Review: Professor Layton and the Unwound Future

professor_layton_and_the_unwound_future_ds_mainAs should be obvious by now, I’m a big fan of the Professor Layton series of games for the DS, particularly since even though I’ve only reviewed the previous game, Professor Layton and the Diabolical Box, I tend to mention Layton in just about every video game review I do.  That said, there’s a reason I’m a big fan – the puzzles are great and the story is enjoyable.

Professor Layton and the Unwound Future is, so far, the best of the three released games.  The story is much more complex than the others, including some real emotional beats, and there’s a bit more variety to the puzzles.  The storytelling is very well done, given out at a proper measure — with the added bonus of a few subtle dialogue jokes along the lines of “I have no reason to give you this but, hey, here’s a puzzle.”  After all, it must get a little difficult thinking of reasons for people to be constantly giving Layton and Luke puzzles to solve.

The puzzles, too — there are a few different kinds that show up, and the older ones have a new twist.  For example, there are much fewer sliding puzzles, and one of them uses two holes instead of one.  Also, thankfully (at least to me; I suck at these): there’s only a couple “untangle this mess of ropes” type of puzzles.  Those were my least favorite of the earlier volumes, so I was happy that the Layton reserves of those was apparently just about tapped out.  Likewise, fewer of the “Which of these cubes will fold up this way” ones also make me happy.  Perhaps I’m just bad at anything involving real-world objects.  This one has more “Which is the right one: A, B or C” and numerical puzzles — and lots having to do with the shapes of numbers (for a while at the beginning of the game, I thought the puzzle-theme was going to be “which numbers look the same when you turn them upside down”).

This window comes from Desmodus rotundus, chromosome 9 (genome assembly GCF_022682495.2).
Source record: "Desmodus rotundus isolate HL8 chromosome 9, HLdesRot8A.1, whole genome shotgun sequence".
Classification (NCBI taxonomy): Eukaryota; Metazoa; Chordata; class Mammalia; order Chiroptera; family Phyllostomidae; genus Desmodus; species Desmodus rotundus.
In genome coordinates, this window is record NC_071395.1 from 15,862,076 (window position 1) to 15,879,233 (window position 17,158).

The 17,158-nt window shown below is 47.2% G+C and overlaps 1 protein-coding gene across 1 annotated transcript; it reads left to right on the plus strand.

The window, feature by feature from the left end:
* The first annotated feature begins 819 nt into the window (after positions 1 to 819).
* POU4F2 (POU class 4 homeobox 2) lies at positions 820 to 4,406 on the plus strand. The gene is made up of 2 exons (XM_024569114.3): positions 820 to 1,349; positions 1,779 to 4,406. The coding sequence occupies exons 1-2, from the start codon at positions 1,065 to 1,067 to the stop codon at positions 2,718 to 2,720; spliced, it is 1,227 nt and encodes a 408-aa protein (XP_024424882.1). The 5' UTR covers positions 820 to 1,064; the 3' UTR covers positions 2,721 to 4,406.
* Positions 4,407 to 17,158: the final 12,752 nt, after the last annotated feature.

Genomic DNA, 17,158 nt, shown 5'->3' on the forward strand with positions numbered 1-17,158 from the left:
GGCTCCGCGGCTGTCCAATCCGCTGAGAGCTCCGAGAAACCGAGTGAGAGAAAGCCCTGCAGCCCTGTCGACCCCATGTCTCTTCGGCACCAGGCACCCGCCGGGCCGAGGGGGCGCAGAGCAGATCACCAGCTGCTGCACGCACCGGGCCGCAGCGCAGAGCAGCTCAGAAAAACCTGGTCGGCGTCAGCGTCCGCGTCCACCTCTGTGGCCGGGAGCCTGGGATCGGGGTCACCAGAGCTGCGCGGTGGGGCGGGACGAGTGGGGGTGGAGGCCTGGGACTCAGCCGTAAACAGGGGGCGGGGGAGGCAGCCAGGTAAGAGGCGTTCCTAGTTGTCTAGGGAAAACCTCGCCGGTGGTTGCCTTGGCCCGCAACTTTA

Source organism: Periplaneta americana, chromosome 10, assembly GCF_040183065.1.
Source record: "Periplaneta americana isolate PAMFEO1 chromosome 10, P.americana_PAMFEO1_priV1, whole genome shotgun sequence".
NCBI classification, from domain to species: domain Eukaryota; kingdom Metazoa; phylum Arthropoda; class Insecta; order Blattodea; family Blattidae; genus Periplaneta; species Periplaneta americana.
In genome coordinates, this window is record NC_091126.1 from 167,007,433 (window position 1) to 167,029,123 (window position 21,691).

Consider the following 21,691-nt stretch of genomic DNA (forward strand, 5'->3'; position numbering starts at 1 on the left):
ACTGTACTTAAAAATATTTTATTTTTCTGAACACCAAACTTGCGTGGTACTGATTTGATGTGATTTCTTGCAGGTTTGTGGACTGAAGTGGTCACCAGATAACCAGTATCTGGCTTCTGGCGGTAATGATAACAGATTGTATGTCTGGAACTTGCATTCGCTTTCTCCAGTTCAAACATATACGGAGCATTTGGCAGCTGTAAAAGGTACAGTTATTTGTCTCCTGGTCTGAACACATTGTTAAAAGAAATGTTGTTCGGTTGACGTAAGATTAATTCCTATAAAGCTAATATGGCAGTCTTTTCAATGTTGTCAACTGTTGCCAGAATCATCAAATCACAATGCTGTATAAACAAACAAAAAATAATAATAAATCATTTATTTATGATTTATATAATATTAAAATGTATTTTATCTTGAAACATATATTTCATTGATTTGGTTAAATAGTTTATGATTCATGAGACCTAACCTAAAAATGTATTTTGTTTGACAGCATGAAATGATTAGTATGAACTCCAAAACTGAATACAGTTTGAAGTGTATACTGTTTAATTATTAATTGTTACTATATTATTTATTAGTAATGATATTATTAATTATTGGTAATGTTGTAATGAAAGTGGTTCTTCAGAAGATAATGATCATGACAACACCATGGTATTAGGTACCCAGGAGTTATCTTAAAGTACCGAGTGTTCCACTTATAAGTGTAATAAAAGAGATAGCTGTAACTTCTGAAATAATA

The number of puzzles actually seems to be slightly greater as well, with the inclusion of a few “puzzle battles” — not really battles as you might expect, but rather a few non-numbered puzzles instigated by non-player characters.  There’re also 3 different mini-games which are all puzzles as well (and more satisfying than the photo puzzle from the previous volume).  The combination of different types of puzzle along with more of them makes this one of the most satisfying games in a satisfying series.  If you’ve not checked out the Layton games yet — while the last in the series, would be a great starter.  There are some story elements which will make more sense if you’ve played the other two games before it, but nothing that would seem too confusing to a new player.

Enhanced by Zemanta